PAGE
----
Then there are several right-of-center to far-right parties, all of which are making people nervous these days, especially the "Alternative for Germany (AfD) Party," The AfD’s main shtick is opposition to immigration, but they throw in a little homophobia and other conservative issues as well.

What's amazing to watch, and what makes me admire the German system so much and prefer it to our two-party system, is that while they yell and scream at each other sometimes, they all seem to get together when it counts.  Coalitions form, come apart, others form.  All adjusting to the times.  

Anna Will had Martin Schulz on her program for the whole hour a couple weeks ago.  During the interview, she confronted him with one of his constituents who had once voted SPD but now felt politicians had all let her down.  It was a set-up no politician would ever want to be subjected to.  He pulled it off with great grace, however.  Not sure whether he persuaded the voter, but he gave it all he had.  Persuaded me.

As miserable as it must have been for him, it's the very image of what one wants to see happen in a democracy.  The Democrats in the U.S. are being held responsible for Trump.  The socialists in Germany, who joined in a coalition with the conservatives, have also lost most of their support for that reason and are now trying desperately to get it back.  Let us run the show, instead of being a minority party tied to the Unions, Schulz argues, and you will see.  Why should I believe you lying politicians, asks his constituent.  Maybe if the democrats would go back to being democrats, start looking out for the little guy again instead of being just another money-chasing party.  Maybe if the socialists would be the socialists they were of yesteryear, the party of Willi Brandt, etc. etc.  Amazing the parallels here.

If you want to read up on German politics, there are much better sources than me.  But I have brought in this much detail to provide some context for what German politicians are saying about America these days and at how well they are getting to the real issues we seem to skim over.  And that includes commentary on what has been going on in the U.S.  Leading politicians are saying (to me) amazing things.  Let me give you some examples.

Here are bits (translation mine) from Martin Schulz’s very passionate acceptance speech before the SPD when he accepts the challenge to run for Chancellor in September:

(about the nationalist tendency of right-wing parties):

the party of Marie Le Pen, which the AfD identifies so closely with, translates to “National Front.”  We here in Germany have had a party with an aggressive nationalism before.  We experienced it in the first half of the 20th Century. [This party] is no “alternative” for Germany.  It is, rather, a shame on the Federal Republic.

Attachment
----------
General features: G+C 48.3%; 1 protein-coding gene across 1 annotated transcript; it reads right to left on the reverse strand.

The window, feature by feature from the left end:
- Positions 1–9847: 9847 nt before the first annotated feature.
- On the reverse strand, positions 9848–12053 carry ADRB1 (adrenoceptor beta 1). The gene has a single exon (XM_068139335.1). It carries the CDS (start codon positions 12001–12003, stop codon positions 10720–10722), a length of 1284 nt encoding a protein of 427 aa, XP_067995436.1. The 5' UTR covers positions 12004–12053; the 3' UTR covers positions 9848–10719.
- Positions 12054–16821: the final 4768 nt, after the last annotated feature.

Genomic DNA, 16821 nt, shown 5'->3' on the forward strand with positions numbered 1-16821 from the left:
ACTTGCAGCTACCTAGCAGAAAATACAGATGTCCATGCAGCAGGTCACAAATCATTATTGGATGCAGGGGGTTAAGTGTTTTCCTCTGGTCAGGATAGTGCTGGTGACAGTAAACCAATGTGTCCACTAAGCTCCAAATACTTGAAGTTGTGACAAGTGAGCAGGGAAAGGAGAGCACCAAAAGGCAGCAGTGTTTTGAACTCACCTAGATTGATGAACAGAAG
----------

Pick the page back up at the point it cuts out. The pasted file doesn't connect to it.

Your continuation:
(about Trump and his politics):

We will never surrender our values, our freedom and our democracy, our rule of law and our pluralism, no matter what challenges we face.  I say that in full knowledge of the fact that a U.S. President wants to build walls, thinks out loud about torture, directs dangerous attacks on women, religious groups, minorities, people with handicaps, artists and intellectuals without shame.  That is unacceptable.  I am sure that European politicians will now, when they travel to Washington, explain to the U.S. government that international human rights and the rights of nations apply to Donald Trump as well.  I’m sure of that.



And here are bits from Steinmeier’s acceptance speech after being elected Germany’s twelfth president since the end of World War II.

A brief aside... Worth mentioning is the fact that in the European political systems, nation and government are represented by two different figures, whether that’s the Queen and the Prime Minister in the U.K., or the president and the chancellor in Germany, respectively – and it’s similar in virtually all countries with a parliamentary system.  That enables them to put all their efforts into assuring the national leader will be person of universal respect, while the political leader is expected to get his or her hands dirty.  Schulz, once a small town mayor, later head of the European Parliament, was once an alcoholic.  He never got his Abitur.  He's not a "top drawer" type but he's drawing admiration from the voters for that very reason, a self-made man of the provinces with a bunch of kids.  At the same time, Steinmeier, also a socialist, has become the national symbol.  He will now represent the nation, and the praise (most of it sincere, as far as I can determine) is coming in from all directions.  You see the current Chancellor coming in with a bouquet of flowers, even though her chief rivals in September will be those very socialists who were (and still are, at the moment) her coalition partners. It appears Germany has worked out how government should be run. Contrast that with the American way of putting those two jobs, government leader and national leader, in the same person.  Look what that has led to.  People wanted a dirty fighter who could smash the establishment as a political leader. What we got is a symbol of the nation who humiliates it on a daily basis, with his lies, with his demonstration that he was working for the 1% all along, with his out-of-control ego and his instinct for nepotism.  The shame never seems to end.